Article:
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"Despite volunteers' disabilities, the wheels
keep on turning"
Column in The Journal News, Westchester County NY daily newspaper, 12/19/1998, page 4 E
By Bill Bookman
Copyright 1998 Bill Bookman
A newspaper column about two inspiring individuals, Hans Kyzivat (paralyzed from the neck down with Guillain-Barre Syndrome and who still wears leg braces and uses a walker) and Frances Sorapure (who has end-stage emphysema and is hooked up to an oxygen tank 24 hours a day).
        Hans Kyzivat

Frances Sorapure has end-stage emphysema. She is hooked up to an oxygen tank 24 hours a day.
Hans Kyzivat had been paralyzed from the neck down with Guillain-Barre Syndrome and still wears leg braces and uses a walker. In addition, his fingers and feet are impaired.
What these two people have in common is that despite their serious disabilities, they are both active volunteers with Meals-on-Wheels who drive their cars on delivery routes.
As with all other drivers for the agency, they are accompanied by another volunteer who carries the prepared meals into the homes of the mostly elderly recipients while the car and driver wait at the curb.
"It's an inspiration that they can continue to do good for people in spite of their problems," said Ann Peterson, the Meals-on-Wheels director in White Plains.
Sorapure is a semi-retired legal secretary who still works in her home. (She had been my secretary back in the '60s when I was editor of the former White Plains Reporter Dispatch.) In addition to driving one day a week for Meals-on-Wheels, she performs the same duty for the Lord's Pantry, an organization that delivers meals to homebound AIDS victims. Both organizations need more volunteers badly, she said.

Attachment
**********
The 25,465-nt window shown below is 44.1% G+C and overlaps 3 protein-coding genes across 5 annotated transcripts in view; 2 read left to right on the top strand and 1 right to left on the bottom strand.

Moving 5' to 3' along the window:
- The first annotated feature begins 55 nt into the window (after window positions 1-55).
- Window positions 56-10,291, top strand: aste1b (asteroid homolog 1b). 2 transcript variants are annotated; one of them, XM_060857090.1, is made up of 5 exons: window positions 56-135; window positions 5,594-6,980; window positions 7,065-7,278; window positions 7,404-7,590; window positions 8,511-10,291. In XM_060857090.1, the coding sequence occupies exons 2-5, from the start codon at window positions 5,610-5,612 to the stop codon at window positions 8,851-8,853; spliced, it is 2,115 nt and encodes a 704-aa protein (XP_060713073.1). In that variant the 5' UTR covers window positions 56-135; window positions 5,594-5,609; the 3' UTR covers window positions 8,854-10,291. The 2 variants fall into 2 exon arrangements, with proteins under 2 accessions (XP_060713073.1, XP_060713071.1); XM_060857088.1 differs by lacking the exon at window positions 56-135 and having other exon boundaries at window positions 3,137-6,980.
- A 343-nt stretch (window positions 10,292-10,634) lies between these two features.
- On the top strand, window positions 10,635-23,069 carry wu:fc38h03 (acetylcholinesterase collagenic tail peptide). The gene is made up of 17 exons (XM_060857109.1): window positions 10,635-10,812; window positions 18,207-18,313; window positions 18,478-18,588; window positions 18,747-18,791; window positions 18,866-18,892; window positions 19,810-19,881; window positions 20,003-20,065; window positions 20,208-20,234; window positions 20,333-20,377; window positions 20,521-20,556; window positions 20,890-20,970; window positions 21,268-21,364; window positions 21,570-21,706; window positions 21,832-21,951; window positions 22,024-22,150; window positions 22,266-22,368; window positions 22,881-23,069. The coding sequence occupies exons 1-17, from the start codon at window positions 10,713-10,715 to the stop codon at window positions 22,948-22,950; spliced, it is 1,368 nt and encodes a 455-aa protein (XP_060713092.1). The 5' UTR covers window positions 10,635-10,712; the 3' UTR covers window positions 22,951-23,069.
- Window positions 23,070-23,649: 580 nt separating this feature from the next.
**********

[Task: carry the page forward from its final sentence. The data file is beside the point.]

When Sorapure leaves her house, she trundles an oxygen tank strapped to a luggage carrier.
"It's a struggle for me to get from the house to the garage," she said, adding that sitting in the car "is no big physical deal."
The oxygen tank is squeezed behind her seat in the car and alongside the bulky hampers of hot and cold food.
Sorapure has been temporarily sidelined since last month when she contracted pneumonia.
Kyzivat is a retired metals product manager who had come from Vienna as a Fulbright exchange student. He stayed because he liked the American way of life. In 1978, following a bout with influenza, he became progressively paralyzed over a 24-hour period and spent the next year immobilized, first at St. Agnes Hospital and then at Burke Rehabilitation Hospital. He was discharged, he recalled, 'because Burke said, "You're not making any more progress.' They sent me home in a wheelchair."
He spent the second and third years of his disability pursuing physical therapy at home. He gradually improved.
"After the third year, my doctor said, 'Well, now you can drive your car.' I replied, 'You must be kidding.' But I've been driving since 1981. I can do anything, only three times as slowly."
Meals-on-Wheels in Rockland County also makes good use of disabled volunteer workers. A group from the Association for Retarded Citizens works several days a week delivering meals.
"They're wonderful," said Jennifer Cesca, the Meals-on-Wheels volunteer coordinator. "They're the most reliable we've got."
Putnam County meals delivery is handled by paid county employees.
Send questions and comments to Bill Bookman in care of Living Section, The Journal News, 1 Gannett Drive, White Plains, NY 10604.